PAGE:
“I know it is frustrating,” Andrews said. “I know people are keen to have a long and detailed list of changes to the rules. It is not appropriate for us to do that now.”″

Victoria reported seven new coronavirus cases on Sunday, with six linked to the latest outbreak, which involves 39 people across 11 households.

No additional deaths kept the state toll at 817 and the national toll at 905.

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HERE’S WHAT YOU NEED TO KNOW ABOUT THE VIRUS OUTBREAK:

— Surging coronavirus colors White House race in closing days

— Europe, US watch case totals grow, debate new restrictions

— Colombia reaches 1 million confirmed coronavirus cases

— Iran’s supreme leader has urged authorities to prioritize public health above any economic or security concerns, amid the Mideast’s worst outbreak of the coronavirus. Iran’s death toll from the global pandemic topped 32,000 this week.

— Pope Francis met with the Spanish prime minister Saturday at the Vatican, which has had a rash of COVID-19 infections confirmed in recent days, but neither man used a face a mask during the public part of their meeting.

— Poland’s President Andrzej Duda has tested positive for the coronavirus; apologizes to those in quarantine because of contact, including Poland’s recent French Open winner.

— Police force in England says it will try to stop people from leaving Wales, which has started a 17-day lockdown to slow a surging rate of coronavirus infections.

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Follow all of AP’s coronavirus pandemic coverage at http://apnews.com/VirusOutbreak and https://apnews.com/UnderstandingtheOutbreak

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HERE’S WHAT ELSE IS HAPPENING:

COLOMBO, Sri Lanka — Sri Lankan authorities have terminated a number of passenger trains and widened the curfew as COVID-19 cases related to a new cluster at a garment factory continue to surge.

The Railway Department canceled at least 16 trains — mostly ran through busy office hours — after the number of commuters declined due to the curfew imposed in many parts of the country.

More than a dozen villages are isolated in densely populated Western province, which includes capital Colombo.

Authorities last week closed the island’s main fish market on Colombo’s outskirts after 49 traders tested positive for the coronavirus. By Sunday, the number of cases from the fish

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health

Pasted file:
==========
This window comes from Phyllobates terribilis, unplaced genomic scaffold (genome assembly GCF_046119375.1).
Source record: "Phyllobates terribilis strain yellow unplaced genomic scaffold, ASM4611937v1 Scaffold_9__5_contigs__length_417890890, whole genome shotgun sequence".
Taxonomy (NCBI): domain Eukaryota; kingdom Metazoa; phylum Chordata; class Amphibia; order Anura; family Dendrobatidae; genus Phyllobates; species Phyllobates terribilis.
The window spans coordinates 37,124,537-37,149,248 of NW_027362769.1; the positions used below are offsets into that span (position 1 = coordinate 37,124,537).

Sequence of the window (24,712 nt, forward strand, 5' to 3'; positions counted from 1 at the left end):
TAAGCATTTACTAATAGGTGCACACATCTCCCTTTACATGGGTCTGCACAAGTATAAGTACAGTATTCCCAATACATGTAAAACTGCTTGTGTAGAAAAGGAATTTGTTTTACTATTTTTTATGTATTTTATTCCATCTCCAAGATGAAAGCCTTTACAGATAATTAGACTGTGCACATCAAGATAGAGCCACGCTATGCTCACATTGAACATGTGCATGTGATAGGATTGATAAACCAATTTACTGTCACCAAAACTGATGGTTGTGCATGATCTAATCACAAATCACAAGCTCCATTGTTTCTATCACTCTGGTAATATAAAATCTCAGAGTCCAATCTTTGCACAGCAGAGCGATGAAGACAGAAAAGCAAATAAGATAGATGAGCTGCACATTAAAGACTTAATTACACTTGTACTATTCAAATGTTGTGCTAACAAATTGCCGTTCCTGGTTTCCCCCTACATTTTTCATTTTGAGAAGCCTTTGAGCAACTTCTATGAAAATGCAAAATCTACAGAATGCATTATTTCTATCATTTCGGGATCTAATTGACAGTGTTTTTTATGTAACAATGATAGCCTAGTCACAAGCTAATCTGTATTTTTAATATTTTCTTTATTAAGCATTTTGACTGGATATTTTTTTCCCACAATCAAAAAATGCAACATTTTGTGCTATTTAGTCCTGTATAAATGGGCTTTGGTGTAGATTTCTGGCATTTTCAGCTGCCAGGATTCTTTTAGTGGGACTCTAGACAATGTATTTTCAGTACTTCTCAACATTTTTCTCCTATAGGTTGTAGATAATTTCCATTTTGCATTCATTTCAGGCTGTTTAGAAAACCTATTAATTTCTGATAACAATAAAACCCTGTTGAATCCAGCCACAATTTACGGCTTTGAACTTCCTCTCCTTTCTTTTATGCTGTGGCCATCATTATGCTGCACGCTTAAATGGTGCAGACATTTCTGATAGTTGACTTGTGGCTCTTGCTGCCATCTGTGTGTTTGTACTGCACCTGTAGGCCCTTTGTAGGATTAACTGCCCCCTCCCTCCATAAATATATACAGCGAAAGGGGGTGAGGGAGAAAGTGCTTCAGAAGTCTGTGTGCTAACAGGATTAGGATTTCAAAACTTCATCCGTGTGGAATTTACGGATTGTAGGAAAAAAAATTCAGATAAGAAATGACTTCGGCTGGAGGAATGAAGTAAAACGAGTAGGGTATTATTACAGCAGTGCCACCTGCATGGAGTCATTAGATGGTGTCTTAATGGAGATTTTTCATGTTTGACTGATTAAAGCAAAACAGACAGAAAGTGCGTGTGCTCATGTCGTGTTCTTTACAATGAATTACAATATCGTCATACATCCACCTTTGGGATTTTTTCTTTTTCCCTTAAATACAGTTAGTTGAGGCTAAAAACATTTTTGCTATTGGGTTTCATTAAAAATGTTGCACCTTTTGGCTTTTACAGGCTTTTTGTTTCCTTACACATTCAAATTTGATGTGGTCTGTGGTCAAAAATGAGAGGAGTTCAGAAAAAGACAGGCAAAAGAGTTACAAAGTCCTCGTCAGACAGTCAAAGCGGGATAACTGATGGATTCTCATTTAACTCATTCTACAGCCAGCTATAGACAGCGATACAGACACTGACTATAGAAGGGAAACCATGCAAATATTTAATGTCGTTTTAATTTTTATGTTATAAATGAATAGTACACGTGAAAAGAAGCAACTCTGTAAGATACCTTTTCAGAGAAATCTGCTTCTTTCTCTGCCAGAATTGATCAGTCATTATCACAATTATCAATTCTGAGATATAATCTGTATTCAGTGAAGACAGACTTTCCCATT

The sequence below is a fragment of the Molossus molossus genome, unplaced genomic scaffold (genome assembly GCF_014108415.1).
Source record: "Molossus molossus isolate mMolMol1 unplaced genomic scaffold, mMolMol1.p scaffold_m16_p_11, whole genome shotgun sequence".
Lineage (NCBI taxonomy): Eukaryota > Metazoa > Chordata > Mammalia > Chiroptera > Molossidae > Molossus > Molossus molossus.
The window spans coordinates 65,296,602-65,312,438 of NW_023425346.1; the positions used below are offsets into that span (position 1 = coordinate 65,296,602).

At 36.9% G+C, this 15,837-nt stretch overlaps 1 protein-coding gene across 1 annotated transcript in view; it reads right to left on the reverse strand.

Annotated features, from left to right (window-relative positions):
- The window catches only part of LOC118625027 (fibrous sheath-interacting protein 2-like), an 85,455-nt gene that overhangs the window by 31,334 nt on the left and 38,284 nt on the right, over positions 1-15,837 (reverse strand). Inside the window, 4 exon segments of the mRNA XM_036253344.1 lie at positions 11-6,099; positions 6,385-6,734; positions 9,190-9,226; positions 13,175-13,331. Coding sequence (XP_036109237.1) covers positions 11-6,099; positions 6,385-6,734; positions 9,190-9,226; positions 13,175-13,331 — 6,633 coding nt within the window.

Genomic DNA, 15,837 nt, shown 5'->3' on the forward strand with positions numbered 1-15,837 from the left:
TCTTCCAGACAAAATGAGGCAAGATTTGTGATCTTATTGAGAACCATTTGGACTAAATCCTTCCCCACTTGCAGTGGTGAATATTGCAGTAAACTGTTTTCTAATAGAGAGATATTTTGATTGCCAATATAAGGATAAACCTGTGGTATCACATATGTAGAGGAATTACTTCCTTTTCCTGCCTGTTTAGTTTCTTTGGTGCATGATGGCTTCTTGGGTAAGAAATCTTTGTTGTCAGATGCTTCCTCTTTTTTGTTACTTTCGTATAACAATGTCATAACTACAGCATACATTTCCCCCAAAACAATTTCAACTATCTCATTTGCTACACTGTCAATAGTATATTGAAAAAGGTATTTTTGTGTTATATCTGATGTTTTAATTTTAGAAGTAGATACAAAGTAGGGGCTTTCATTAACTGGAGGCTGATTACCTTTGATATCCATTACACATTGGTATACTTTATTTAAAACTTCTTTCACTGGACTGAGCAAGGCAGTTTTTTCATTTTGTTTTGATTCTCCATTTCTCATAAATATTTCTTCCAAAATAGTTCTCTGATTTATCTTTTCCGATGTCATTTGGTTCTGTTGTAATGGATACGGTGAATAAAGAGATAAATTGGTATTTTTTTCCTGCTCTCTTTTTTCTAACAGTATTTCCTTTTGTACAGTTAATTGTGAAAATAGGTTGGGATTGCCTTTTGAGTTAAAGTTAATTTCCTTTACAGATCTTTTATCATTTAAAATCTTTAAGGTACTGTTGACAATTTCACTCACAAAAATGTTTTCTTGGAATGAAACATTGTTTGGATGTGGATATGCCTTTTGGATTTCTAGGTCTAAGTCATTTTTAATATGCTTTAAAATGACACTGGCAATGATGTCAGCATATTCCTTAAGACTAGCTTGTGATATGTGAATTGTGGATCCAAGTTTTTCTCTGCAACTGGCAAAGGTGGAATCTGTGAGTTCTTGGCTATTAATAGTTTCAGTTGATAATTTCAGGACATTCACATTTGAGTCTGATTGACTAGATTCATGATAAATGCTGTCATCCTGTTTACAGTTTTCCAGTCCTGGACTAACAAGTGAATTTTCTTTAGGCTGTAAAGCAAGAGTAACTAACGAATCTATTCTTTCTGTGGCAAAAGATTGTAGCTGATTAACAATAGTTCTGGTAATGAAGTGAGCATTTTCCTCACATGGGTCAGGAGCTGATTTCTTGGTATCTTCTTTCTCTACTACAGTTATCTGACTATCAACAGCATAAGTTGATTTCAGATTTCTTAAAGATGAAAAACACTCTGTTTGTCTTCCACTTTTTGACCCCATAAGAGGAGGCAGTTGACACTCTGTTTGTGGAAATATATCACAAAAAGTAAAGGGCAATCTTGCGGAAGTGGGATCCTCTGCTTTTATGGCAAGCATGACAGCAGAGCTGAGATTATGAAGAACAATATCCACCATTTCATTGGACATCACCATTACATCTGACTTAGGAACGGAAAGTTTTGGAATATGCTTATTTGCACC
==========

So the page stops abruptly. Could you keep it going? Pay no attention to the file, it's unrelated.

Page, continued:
Disneyland Reopening Schedule, Delays Threaten Nearby Businesses

ANAHEIM, CA — It may be “A Small World After All,” as the song goes, but Disneyland is too big to reopen at present, according to the governor’s office. On Tuesday, the state’s newly released reopening guidelines showed that while some small amusement parks may reopen, large-scale theme parks will be at the back of the line.

The much-awaited reopening guidelines, shared Tuesday by California Health and Human Services Secretary Dr. Mark Ghaly, show that Disneyland Resort and California’s large-scale theme parks may not reopen until the county reaches the Yellow (minimal) Tier, likely not in 2020.

The reopening has been a concern not just for Walt Disney Co. but also for the city of Anaheim, which has suffered the loss of multiple businesses and livelihoods in the wake of the park closure.

Many Anaheim businesses depend on the Disneyland Resort for their survival, from restaurants to transportation and hotels.

The Castle Inn, one such business, sits directly across the street from the Disneyland main gates. With its royal theme and walkable distance to the resort, the 50-year-old hotel is a favorite among guests.

Today, the lobby sits empty. The hotel has no guests and no revenue, though there are many expenses that go with maintaining the property, according to owner Bharat Patel.

Bharat Patel discusses his empty hotel, crushing bills, and the sadness of letting longtime employees go. Interview photo.
Bharat Patel discusses his empty hotel, crushing bills, and the sadness of letting longtime employees go. Interview photo.

Seven months into the coronavirus pandemic, his hotel is devoid of guests. There are no little princesses running through the grounds or parents chasing after them. Still, to Patel, that isn’t the hardest part.

The most difficult thing he’s experienced thus far in the coronavirus pandemic is being forced to let a significant number of his staff go, he says.